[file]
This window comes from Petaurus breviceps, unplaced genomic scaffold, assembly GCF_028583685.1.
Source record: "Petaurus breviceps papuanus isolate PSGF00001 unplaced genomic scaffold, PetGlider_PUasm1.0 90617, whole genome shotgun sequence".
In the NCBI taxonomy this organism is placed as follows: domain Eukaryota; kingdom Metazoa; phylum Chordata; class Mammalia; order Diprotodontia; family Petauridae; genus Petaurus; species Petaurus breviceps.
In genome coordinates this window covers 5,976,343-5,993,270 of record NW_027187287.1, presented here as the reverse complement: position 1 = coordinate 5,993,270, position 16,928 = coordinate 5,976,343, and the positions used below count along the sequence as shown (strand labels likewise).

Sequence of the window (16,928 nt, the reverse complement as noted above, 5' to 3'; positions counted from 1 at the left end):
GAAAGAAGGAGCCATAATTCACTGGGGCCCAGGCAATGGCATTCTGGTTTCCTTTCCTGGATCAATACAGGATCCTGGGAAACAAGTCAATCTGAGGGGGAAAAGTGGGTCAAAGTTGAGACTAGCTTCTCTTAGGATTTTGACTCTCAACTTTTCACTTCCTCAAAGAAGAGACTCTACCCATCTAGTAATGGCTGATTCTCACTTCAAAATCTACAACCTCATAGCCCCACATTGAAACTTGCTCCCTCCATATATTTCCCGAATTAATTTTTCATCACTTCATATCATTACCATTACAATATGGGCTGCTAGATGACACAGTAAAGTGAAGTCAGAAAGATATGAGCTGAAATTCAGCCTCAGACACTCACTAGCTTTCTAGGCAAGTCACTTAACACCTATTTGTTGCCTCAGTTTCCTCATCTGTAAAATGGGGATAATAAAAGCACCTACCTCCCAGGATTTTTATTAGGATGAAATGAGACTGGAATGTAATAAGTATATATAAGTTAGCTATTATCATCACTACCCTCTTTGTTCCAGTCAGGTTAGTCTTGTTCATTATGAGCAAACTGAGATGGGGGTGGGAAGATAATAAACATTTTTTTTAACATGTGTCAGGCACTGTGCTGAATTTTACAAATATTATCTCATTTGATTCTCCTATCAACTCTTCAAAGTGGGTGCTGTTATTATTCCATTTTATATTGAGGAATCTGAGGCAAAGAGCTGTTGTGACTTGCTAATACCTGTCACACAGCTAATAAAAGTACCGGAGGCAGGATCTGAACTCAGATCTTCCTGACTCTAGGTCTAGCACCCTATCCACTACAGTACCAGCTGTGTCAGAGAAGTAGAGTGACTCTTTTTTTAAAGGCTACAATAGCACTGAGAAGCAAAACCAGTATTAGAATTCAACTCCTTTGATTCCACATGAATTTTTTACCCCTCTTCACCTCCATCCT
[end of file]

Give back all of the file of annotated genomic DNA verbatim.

This window comes from Petaurus breviceps, unplaced genomic scaffold, assembly GCF_028583685.1.
Source record: "Petaurus breviceps papuanus isolate PSGF00001 unplaced genomic scaffold, PetGlider_PUasm1.0 90617, whole genome shotgun sequence".
In the NCBI taxonomy this organism is placed as follows: domain Eukaryota; kingdom Metazoa; phylum Chordata; class Mammalia; order Diprotodontia; family Petauridae; genus Petaurus; species Petaurus breviceps.
In genome coordinates this window covers 5,976,343-5,993,270 of record NW_027187287.1, presented here as the reverse complement: position 1 = coordinate 5,993,270, position 16,928 = coordinate 5,976,343, and the positions used below count along the sequence as shown (strand labels likewise).

Sequence of the window (16,928 nt, the reverse complement as noted above, 5' to 3'; positions counted from 1 at the left end):
GAAAGAAGGAGCCATAATTCACTGGGGCCCAGGCAATGGCATTCTGGTTTCCTTTCCTGGATCAATACAGGATCCTGGGAAACAAGTCAATCTGAGGGGGAAAAGTGGGTCAAAGTTGAGACTAGCTTCTCTTAGGATTTTGACTCTCAACTTTTCACTTCCTCAAAGAAGAGACTCTACCCATCTAGTAATGGCTGATTCTCACTTCAAAATCTACAACCTCATAGCCCCACATTGAAACTTGCTCCCTCCATATATTTCCCGAATTAATTTTTCATCACTTCATATCATTACCATTACAATATGGGCTGCTAGATGACACAGTAAAGTGAAGTCAGAAAGATATGAGCTGAAATTCAGCCTCAGACACTCACTAGCTTTCTAGGCAAGTCACTTAACACCTATTTGTTGCCTCAGTTTCCTCATCTGTAAAATGGGGATAATAAAAGCACCTACCTCCCAGGATTTTTATTAGGATGAAATGAGACTGGAATGTAATAAGTATATATAAGTTAGCTATTATCATCACTACCCTCTTTGTTCCAGTCAGGTTAGTCTTGTTCATTATGAGCAAACTGAGATGGGGGTGGGAAGATAATAAACATTTTTTTTAACATGTGTCAGGCACTGTGCTGAATTTTACAAATATTATCTCATTTGATTCTCCTATCAACTCTTCAAAGTGGGTGCTGTTATTATTCCATTTTATATTGAGGAATCTGAGGCAAAGAGCTGTTGTGACTTGCTAATACCTGTCACACAGCTAATAAAAGTACCGGAGGCAGGATCTGAACTCAGATCTTCCTGACTCTAGGTCTAGCACCCTATCCACTACAGTACCAGCTGTGTCAGAGAAGTAGAGTGACTCTTTTTTTAAAGGCTACAATAGCACTGAGAAGCAAAACCAGTATTAGAATTCAACTCCTTTGATTCCACATGAATTTTTTACCCCTCTTCACCTCCATCCT